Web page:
22 AUGUST 1885, Page 26

A Bustling Life in the Civil Service. By Thomas Baker.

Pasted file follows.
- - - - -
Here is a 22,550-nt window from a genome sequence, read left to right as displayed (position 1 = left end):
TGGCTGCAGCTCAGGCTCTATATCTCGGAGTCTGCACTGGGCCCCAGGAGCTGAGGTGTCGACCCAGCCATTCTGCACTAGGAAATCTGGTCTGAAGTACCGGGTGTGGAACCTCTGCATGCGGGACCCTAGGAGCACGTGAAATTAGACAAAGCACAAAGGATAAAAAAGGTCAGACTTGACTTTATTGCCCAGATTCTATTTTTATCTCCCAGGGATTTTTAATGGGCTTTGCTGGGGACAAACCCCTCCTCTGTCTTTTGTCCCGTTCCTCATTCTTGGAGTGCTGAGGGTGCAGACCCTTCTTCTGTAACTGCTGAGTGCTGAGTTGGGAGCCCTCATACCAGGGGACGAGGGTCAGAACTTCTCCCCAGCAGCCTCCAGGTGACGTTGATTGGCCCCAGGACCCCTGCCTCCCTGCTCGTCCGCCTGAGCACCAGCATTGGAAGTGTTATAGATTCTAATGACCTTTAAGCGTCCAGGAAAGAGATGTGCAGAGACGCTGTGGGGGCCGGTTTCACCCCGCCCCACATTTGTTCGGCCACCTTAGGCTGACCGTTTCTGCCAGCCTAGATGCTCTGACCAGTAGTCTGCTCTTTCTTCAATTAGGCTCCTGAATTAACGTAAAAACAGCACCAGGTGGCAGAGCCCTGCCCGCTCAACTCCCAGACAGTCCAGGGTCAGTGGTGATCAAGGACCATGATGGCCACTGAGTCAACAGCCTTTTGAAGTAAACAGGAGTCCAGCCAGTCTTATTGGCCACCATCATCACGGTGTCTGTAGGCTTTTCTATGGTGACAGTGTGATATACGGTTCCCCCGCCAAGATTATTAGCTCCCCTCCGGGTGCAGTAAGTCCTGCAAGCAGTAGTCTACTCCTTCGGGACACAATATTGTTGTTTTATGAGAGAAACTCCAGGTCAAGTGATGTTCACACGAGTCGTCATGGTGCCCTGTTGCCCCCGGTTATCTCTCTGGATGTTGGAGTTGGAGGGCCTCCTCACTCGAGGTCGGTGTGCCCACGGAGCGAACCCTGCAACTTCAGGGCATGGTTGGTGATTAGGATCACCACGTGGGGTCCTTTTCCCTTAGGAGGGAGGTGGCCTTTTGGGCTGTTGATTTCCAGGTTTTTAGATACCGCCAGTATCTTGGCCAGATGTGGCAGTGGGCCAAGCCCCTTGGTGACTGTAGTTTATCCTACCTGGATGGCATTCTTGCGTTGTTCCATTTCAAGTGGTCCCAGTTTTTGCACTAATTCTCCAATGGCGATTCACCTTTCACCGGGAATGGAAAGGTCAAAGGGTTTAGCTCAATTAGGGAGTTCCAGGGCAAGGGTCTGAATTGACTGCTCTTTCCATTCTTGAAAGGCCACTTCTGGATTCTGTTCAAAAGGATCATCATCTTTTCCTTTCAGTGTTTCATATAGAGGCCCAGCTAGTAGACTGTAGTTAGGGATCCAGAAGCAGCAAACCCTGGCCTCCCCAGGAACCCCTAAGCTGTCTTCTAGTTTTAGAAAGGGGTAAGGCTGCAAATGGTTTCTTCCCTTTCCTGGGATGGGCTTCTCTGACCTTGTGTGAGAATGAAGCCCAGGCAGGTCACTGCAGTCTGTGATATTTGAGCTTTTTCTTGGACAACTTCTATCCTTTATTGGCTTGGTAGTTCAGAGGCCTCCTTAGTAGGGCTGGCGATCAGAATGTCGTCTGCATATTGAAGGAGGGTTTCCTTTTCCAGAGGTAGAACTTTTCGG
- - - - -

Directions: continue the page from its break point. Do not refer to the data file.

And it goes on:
(Kegan Paul, Trench, and Co.)—Mr. Baker is one of the persons who find some of the best happiness of life in being in a minority. He is a vegetarian of the most pronounced type. His ideal of diet is "uncooked fruit." He tells us, for instance, bow he left Leicester Square at half-past twelve at night, and reached Northampton (a distance of sixty-eight miles), without a halt, at half-past eight a.m. of the following day. His provision he carried with him, and it con- sisted of shelled nuts for food, and two dozen small pears for drink- We are informed, in a tone of semi-complaint, that after his marriage he was led back to cooked vegetables (" for women will generally prefer cooking "); he is candid enough to allow that a greater variety is thus obtained. It is needless to say that Mr. Baker has strong anti-vaccination opinions. His book is amusing, and indeed—for it would be unfair to judge the writer by his eccentricities—instructive.